May 5, 2014

101 Reel-to-Reel Tapes 64: Country Joe & the Fish ~ I Feel Like I'm Fixin' To Die

Country Joe & the Fish ~ 
I Feel Like I'm Fixin' To Die

In addition to my 20,000 Vinyl LP collection I'm selling, I have reel-to-reel, pre-recorded tapes for sale as well (see link below). If interested, contact me by email please, not by a comment. 

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Country Joe and the Fish was a jug band from the San Francisco Bay Area in the late 1960's that was one of many music groups to protest against the war in Vietnam. It was a fusion of blues and rock with a touch of country thrown in.

Born to a Jewish mother and a communist father in Washington, D. C., in 1942, Joe McDonald moved to Berkeley in 1962 after four years in the Marines.

The origin of the name, Country Joe & the Fish, appears to have come from the band's manager, ED Denson, who coined the phrase drawing from Mao's saying about "the fish who swim in the sea of the people;" the Country Joe part has numerous variants, the most oft-told refers to Joe's parents having named Joe for Joseph Stalin, whose nickname during World War II was "Country Joe."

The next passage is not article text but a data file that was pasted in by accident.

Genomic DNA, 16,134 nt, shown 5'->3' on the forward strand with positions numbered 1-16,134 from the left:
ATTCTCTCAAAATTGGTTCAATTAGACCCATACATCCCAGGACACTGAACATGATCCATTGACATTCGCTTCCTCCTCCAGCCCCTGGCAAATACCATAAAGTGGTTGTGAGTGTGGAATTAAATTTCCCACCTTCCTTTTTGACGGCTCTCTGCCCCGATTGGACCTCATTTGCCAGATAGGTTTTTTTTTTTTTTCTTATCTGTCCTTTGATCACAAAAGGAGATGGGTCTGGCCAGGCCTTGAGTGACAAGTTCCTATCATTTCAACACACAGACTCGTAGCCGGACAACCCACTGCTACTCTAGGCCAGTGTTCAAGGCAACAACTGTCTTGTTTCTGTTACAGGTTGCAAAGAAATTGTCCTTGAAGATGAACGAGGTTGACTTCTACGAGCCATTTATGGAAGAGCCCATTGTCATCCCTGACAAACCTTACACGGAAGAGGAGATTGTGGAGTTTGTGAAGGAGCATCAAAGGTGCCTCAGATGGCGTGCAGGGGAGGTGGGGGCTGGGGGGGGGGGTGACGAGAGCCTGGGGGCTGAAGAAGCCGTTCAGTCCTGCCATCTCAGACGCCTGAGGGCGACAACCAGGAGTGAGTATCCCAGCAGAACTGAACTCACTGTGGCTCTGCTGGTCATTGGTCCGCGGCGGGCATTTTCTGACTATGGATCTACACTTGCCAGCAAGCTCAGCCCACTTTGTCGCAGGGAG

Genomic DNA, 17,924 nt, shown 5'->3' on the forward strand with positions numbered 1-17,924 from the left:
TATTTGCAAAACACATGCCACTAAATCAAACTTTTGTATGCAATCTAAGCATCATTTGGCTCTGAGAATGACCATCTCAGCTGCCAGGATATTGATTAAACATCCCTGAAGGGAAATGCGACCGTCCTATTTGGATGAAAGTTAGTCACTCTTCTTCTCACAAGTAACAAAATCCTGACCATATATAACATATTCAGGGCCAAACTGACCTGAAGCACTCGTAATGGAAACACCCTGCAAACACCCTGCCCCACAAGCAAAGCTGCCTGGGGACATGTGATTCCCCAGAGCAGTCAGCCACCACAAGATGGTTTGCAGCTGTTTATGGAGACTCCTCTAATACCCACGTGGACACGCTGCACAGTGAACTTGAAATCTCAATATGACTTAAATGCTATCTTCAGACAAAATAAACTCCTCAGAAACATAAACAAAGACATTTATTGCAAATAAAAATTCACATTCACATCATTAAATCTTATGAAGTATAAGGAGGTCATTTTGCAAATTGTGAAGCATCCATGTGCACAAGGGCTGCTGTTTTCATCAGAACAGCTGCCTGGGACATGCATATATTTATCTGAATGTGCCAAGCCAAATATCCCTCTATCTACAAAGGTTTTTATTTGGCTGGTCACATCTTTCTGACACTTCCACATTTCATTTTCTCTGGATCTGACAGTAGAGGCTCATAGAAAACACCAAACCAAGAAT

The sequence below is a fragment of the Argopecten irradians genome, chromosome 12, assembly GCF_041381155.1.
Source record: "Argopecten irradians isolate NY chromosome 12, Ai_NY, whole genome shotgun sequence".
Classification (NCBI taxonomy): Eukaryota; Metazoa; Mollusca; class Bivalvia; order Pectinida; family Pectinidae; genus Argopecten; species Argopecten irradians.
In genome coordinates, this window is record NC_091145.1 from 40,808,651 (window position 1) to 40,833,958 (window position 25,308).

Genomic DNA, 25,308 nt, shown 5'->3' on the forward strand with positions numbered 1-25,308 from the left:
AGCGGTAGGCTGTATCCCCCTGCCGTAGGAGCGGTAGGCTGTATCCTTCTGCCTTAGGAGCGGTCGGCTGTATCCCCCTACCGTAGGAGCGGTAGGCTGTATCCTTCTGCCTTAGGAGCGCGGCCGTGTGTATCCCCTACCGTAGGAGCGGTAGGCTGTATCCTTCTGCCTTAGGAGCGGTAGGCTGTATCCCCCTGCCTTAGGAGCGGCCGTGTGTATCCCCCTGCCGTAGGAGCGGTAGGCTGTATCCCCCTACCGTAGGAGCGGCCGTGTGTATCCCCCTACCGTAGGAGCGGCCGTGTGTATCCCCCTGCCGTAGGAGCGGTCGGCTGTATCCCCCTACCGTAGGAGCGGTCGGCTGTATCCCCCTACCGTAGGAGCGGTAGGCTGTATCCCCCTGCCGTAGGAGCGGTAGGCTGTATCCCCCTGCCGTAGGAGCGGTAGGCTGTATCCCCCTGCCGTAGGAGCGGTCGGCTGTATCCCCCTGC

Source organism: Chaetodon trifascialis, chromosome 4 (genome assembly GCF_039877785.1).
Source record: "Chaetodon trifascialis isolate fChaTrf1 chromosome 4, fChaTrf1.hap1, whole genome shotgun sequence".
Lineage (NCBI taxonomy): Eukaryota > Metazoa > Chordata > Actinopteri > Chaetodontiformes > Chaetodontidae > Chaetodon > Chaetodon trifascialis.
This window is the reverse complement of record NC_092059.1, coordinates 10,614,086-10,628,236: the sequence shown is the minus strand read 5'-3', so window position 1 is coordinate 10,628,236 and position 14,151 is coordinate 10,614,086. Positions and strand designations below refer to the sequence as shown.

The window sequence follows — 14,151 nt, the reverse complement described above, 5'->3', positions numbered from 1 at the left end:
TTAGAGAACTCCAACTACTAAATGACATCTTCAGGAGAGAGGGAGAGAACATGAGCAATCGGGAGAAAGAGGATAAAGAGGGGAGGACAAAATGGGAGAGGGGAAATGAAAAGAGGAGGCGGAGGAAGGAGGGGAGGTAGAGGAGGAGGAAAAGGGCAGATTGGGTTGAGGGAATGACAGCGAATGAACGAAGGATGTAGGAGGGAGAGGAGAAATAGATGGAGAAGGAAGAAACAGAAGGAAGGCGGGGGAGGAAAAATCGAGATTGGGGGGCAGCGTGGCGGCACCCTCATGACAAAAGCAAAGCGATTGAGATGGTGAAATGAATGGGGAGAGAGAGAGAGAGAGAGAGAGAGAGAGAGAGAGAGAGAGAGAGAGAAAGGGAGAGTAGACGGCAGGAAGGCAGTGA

In 1968, Denson said, "How it happened was simplicity itself. At a rally for a radical candidate for Congress, we saw the Fugs put on what was then a really mind-blowing show — the audience was stunned, and we were overjoyed. Contacting them, we arranged for a concert on the Berkeley Campus presented by the Pretentious Folk Front."

The group began with "Country Joe" McDonald (lead vocals) and Barry "The Fish" Melton (lead guitar), recording and performing for the "Teach-in" protests against the Vietnam War in 1965. McDonald and Melton added musicians as needed over the life of the band. By 1967, the group included Gary "Chicken" Hirsh (drums) (born March 9, 1940, in Chicago, Illinois); David Cohen (keyboards) (born August 4, 1942, in Brooklyn, New York) and Bruce Barthol (bass) (born November 11, 1947 in Berkeley, California). The 1967 lineup lasted only two years, and by the 1969 Woodstock Festival, the lineup included Greg 'Duke' Dewey (drums), Mark Kapner (keyboards) and Doug Metzler (bass).

reel-to-reel tape box cover
photo by Styrous®